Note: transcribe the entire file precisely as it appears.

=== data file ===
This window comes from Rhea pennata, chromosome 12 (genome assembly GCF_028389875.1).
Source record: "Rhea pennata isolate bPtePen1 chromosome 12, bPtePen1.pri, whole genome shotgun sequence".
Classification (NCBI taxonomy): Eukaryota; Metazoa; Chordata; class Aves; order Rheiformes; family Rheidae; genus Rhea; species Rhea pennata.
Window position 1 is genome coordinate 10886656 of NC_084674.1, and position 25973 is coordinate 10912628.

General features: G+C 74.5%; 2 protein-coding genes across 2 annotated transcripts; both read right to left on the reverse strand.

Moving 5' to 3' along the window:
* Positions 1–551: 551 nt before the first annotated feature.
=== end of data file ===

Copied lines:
This window comes from Rhea pennata, chromosome 12 (genome assembly GCF_028389875.1).
Source record: "Rhea pennata isolate bPtePen1 chromosome 12, bPtePen1.pri, whole genome shotgun sequence".
Classification (NCBI taxonomy): Eukaryota; Metazoa; Chordata; class Aves; order Rheiformes; family Rheidae; genus Rhea; species Rhea pennata.
Window position 1 is genome coordinate 10886656 of NC_084674.1, and position 25973 is coordinate 10912628.

General features: G+C 74.5%; 2 protein-coding genes across 2 annotated transcripts; both read right to left on the reverse strand.

Moving 5' to 3' along the window:
* Positions 1–551: 551 nt before the first annotated feature.